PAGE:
By Mashudu Netsianda
The High Court has ordered police to release a South African registered kombi belonging to an umalayitsha which was impounded last year after it was found carrying a carcass of an alleged stolen beast.
The vehicle, a Toyota Quantum belonging to Mr Bongani Tshabalala, was impounded last year in November after his mechanic Ulikantse Mdlongwa and his accomplice Lawrence Maseko were intercepted by police carrying the carcass of a beast suspected to have been stolen.
The vehicle was taken to Bulawayo Central Police Station pending the finalisation of the stocktheft case against Mdlongwa and Maseko.
Mr Tshabalala, who is not linked to the stock theft, through his lawyer Ms Martha Mazango of R Ndlovu and Company, then approached the Bulawayo High Court.
He filed an urgent chamber application seeking an order directing the release of his car, citing the State as a respondent.
Justice Maxwell Takuva ordered police to release the car saying their actions were unreasonable and unfair.
“The respondent’s decision to impound the applicant’s motor vehicle, a Toyota Quantum registration number FB10CZGP at the Bulawayo Central Police Station is hereby declared unreasonable and unfair and is set aside,” ruled Justice Takuva.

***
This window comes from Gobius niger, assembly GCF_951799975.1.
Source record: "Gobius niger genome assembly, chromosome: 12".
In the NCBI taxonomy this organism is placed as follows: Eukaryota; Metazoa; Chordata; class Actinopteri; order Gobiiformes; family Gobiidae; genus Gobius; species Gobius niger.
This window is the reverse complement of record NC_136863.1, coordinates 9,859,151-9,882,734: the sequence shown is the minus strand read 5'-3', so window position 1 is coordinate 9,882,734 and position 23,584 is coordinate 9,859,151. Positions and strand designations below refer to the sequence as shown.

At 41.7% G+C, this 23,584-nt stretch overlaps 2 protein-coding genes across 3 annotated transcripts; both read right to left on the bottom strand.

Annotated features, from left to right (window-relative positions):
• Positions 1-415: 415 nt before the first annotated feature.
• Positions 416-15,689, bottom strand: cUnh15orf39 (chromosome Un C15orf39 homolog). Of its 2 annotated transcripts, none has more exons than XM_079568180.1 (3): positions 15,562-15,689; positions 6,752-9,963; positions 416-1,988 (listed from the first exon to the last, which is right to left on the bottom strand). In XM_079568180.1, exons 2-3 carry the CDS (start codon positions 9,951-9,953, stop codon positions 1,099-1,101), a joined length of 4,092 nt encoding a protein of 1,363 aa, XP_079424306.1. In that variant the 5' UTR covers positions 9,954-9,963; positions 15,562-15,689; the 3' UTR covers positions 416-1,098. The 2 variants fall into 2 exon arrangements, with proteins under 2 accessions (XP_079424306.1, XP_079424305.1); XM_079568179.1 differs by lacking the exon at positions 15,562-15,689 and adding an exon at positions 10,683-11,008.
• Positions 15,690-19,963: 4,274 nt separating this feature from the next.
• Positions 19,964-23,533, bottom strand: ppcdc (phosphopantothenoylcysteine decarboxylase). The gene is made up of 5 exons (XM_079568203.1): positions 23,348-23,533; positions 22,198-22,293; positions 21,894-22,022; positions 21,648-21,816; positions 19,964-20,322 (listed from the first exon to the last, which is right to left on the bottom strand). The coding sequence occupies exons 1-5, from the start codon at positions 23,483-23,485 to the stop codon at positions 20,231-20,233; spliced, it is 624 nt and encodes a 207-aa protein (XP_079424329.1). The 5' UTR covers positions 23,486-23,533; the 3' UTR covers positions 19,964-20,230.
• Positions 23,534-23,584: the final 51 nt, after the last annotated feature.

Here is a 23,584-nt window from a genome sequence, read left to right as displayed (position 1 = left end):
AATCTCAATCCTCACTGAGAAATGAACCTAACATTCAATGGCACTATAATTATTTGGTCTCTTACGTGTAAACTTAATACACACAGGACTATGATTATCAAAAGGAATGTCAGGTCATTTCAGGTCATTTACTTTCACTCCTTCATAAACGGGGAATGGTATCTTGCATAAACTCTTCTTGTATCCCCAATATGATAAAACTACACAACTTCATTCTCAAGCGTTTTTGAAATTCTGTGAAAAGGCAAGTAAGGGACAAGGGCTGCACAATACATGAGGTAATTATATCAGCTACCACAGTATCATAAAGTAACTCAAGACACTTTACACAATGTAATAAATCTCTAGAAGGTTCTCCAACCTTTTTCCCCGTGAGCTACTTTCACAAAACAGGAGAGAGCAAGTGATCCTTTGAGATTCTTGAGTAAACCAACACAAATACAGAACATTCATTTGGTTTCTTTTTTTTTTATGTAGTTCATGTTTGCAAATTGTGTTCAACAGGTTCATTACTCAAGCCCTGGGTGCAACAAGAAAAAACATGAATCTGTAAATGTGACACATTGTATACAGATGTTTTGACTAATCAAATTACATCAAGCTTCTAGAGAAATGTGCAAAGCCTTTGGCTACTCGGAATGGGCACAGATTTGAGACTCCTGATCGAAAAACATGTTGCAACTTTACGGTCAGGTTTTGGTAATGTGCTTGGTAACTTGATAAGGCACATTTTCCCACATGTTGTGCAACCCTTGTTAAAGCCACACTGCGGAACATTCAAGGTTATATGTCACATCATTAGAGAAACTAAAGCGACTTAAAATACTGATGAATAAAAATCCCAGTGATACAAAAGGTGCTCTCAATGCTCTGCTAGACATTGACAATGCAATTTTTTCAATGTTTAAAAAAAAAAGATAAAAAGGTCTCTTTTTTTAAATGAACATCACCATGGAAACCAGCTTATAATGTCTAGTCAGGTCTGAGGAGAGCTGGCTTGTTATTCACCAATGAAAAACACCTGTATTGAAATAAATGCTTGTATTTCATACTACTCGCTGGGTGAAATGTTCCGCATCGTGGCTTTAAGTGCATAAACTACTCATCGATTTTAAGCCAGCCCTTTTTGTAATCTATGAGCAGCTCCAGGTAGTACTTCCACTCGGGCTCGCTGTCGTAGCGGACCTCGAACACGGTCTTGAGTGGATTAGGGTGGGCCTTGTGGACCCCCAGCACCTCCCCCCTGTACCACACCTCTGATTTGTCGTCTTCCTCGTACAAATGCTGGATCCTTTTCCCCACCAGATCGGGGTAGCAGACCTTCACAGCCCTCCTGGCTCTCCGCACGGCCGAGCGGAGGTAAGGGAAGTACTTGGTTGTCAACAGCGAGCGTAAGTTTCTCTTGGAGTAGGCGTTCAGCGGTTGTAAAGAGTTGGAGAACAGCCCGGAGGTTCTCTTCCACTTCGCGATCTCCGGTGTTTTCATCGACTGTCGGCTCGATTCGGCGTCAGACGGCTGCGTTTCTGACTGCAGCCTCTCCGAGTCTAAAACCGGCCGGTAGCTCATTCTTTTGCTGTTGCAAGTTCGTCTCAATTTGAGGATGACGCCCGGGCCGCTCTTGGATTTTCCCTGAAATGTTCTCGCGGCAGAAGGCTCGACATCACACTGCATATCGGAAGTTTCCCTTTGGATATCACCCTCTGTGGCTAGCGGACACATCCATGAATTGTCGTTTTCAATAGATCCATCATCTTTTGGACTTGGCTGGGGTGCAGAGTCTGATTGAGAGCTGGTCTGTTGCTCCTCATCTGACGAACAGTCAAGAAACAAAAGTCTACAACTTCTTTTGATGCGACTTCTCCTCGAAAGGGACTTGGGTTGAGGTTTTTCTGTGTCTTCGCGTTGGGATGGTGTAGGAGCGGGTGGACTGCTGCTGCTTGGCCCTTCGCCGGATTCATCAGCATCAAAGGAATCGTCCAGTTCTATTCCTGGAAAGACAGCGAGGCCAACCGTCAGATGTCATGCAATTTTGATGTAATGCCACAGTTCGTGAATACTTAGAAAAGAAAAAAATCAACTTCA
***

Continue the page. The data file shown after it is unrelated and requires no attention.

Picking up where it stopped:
In his founding affidavit, Mr Tshabalala argued that impounding the vehicle was not relevant to the stock theft case against Mdlongwa and Maseko.
He said the refusal by police to release the car was prejudicing him and causing irreparable harm.
“I am aware that police officers have since ascertained that the vehicle is not a stolen vehicle in South Africa. Upon seeking the release of the vehicle, I was advised that it was impounded as an exhibit for the criminal trial of Mdlongwa and Maseko. I have on several occasions attended court hearings for the stocktheft charges with the hope that the matter would be finalised soon so that I get my car back but to no avail,” he said.
Mr Tshabalala said the delay in releasing his car was affecting his cross-border business.
The vehicle is in the country on a temporary import permit which expires in less than two weeks after which the owner is liable for duty payment.
“However, on March 26, 2019, upon following up on the matter, I discovered that the two accused persons had been placed off remand because the State is failing to secure the attendance of witnesses.
I bought the vehicle on credit and I am paying for it in instalments from the money realised from the cross-border business. I have a clear right to the car and entitled to it and there is no justification for police to refuse to release it,” he said.
The vehicle was impounded on November 4 last year after police received a tip off and subsequently laid an ambush near Ntabazinduna Tollgate along the Bulawayo-Harare road.
On searching the car, they recovered a full carcass of a beast stashed inside the vehicle and concealed in a plastic bag. Mdlongwa and Maseko failed to produce a police clearance permit and other relevant documents leading to their arrest. The Chronicle